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THAT LEG AGAIN: IS IT MICKEY'S FATAL FLAW?
July 16, 1956
A fresh sprain in Mickey Mantle's oft-injured right leg, suffered while he threw off balance in a vain attempt to catch a Boston runner at home plate on July 4th, could rob 1956 baseball of its most spectacular exponent and Mickey himself of his great chance of beating Babe Ruth's home-run record. With the leg in a brace no one can say how often he will be out of the regular Yankee lineup for the rest of the season. "He is a cripple and insists on playing," says Stengel. Here is an expert medical opinion:
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July 16, 1956

That Leg Again: Is It Mickey's Fatal Flaw?

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A fresh sprain in Mickey Mantle's oft-injured right leg, suffered while he threw off balance in a vain attempt to catch a Boston runner at home plate on July 4th, could rob 1956 baseball of its most spectacular exponent and Mickey himself of his great chance of beating Babe Ruth's home-run record. With the leg in a brace no one can say how often he will be out of the regular Yankee lineup for the rest of the season. "He is a cripple and insists on playing," says Stengel. Here is an expert medical opinion:

Mickey Mantle has suffered a forcible "pulling" of one of the lateral ligaments of his right knee. This ligament attaches the femur, or thighbone, to the fibula, the slender bone of the leg. X-ray examination indicated that the ligament had not been torn loose from the bones. This would have been extremely serious, but the pull was severe enough to cause an effusion of the knee-capsule, a membranous pouch just moist enough to provide smooth, gliding motion to the knee.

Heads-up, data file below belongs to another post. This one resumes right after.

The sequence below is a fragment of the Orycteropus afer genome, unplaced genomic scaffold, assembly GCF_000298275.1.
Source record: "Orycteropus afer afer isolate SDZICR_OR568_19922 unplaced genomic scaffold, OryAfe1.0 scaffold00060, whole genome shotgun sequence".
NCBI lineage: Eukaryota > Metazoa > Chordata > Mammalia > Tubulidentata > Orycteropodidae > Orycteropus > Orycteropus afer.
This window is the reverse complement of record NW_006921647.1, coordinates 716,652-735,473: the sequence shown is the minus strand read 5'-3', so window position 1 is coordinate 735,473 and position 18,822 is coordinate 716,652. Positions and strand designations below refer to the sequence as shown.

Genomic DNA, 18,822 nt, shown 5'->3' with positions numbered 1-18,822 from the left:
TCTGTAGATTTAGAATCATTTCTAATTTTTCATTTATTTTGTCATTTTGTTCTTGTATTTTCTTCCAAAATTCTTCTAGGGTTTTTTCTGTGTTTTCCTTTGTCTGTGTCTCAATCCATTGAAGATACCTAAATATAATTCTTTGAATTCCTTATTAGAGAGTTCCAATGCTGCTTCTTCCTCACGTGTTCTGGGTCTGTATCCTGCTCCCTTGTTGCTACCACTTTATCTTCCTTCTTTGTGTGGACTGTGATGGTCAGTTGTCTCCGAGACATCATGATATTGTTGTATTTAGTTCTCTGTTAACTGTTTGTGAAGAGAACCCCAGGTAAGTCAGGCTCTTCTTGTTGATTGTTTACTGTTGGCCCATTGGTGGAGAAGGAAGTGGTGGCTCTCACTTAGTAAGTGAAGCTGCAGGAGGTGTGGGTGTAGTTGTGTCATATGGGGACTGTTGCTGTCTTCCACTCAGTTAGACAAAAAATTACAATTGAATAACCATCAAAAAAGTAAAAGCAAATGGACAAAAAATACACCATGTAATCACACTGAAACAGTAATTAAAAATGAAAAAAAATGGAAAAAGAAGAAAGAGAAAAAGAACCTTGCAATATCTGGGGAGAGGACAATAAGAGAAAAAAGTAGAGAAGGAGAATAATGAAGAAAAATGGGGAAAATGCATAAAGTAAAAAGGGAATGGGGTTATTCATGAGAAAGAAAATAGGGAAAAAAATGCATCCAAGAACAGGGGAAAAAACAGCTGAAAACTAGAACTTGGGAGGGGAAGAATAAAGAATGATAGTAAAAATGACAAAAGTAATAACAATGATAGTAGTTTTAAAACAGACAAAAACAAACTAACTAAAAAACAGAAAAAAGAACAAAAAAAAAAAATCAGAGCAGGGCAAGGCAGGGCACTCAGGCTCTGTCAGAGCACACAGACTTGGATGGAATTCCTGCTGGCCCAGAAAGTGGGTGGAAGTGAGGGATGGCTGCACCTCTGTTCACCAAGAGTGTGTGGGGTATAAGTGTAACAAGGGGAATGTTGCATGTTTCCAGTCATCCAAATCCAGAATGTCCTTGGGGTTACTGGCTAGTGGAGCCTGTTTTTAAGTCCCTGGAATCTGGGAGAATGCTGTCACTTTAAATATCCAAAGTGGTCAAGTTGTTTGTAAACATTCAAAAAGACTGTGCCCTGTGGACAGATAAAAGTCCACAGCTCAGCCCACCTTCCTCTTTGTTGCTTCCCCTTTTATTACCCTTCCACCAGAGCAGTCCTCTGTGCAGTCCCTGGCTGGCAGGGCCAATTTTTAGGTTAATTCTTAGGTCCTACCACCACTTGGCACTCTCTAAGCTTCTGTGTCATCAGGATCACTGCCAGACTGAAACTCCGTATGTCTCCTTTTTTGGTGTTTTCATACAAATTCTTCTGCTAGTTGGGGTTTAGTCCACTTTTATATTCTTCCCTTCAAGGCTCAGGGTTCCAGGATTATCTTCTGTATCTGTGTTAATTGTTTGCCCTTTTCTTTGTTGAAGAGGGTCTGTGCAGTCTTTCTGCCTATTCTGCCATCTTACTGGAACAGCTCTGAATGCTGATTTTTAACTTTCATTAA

Injury or severe strain fills it with fluid. It becomes tense and painful and prevents motion until it is re-absorbed.

Injuries which have plagued Mantle in the past may very well be linked to his recent accident. The pulled hamstring muscles above and behind his right knee have been placing an ever-increasing strain on the adjacent muscle which can still take punishment. The strains and pain have been progressing from the back of the knee upward and outward.

He has been bandaging his right leg from shin to thigh, and now it will be put into a knee-cage brace. This long protective sleeve of two-way elastic fabric has a single metal hinge on the outside portion of his leg and is tightly laced on the inner portion.

SITE OF THE BRACE. The new brace (shown transparent) reveals the muscles it is intended to support.

SITES OF RECENT INJURY

1 External lateral ligament
2 Capsule of right knee-joint

SITES OF PREVIOUS INJURIES

3 Medial Meniscus
4 Semitendinosus
5 Semimembranosus
6 Biceps femoris
7 Femur
8 Tibia
9 Fibula
10 Patella
11 Gastrocnemius muscle

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